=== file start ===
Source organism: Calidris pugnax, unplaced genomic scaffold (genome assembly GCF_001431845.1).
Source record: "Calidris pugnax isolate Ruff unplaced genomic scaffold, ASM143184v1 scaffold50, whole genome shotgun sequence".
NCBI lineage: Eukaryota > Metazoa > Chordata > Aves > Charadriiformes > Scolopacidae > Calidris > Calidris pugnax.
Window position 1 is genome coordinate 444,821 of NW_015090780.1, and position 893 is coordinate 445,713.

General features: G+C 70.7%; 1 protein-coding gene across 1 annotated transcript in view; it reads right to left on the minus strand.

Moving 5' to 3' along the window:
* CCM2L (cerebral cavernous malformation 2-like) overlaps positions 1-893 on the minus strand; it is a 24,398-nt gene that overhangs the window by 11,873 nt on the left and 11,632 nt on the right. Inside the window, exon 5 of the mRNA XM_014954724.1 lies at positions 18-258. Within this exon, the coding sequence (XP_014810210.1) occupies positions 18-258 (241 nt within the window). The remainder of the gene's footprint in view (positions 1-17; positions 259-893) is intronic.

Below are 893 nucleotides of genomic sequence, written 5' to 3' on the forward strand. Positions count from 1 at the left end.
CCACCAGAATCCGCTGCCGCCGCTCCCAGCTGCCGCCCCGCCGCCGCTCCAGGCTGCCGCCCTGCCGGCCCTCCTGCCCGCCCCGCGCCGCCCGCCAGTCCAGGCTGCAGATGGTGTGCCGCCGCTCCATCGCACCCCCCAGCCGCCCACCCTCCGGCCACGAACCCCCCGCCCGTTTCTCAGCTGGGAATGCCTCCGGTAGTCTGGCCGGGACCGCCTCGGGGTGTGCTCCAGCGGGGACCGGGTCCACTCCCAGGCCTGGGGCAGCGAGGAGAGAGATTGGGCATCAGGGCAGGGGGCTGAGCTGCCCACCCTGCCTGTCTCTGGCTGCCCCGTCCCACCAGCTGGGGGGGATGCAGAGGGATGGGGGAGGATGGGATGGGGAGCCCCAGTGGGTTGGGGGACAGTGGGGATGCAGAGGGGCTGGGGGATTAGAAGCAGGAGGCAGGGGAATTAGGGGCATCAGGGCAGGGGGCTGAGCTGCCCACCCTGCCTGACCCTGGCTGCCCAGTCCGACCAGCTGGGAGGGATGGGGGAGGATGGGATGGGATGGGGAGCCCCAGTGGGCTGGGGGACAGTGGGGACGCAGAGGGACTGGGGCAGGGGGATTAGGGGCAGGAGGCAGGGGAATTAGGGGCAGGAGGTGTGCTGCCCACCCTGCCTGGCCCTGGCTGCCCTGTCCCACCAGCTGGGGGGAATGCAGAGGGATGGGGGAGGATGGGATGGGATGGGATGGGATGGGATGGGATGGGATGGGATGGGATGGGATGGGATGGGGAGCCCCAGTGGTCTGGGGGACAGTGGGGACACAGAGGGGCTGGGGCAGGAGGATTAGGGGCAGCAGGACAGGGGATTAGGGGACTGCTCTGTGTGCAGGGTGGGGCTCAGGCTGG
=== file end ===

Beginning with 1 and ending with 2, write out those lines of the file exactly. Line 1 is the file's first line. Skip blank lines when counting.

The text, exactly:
Source organism: Calidris pugnax, unplaced genomic scaffold (genome assembly GCF_001431845.1).
Source record: "Calidris pugnax isolate Ruff unplaced genomic scaffold, ASM143184v1 scaffold50, whole genome shotgun sequence".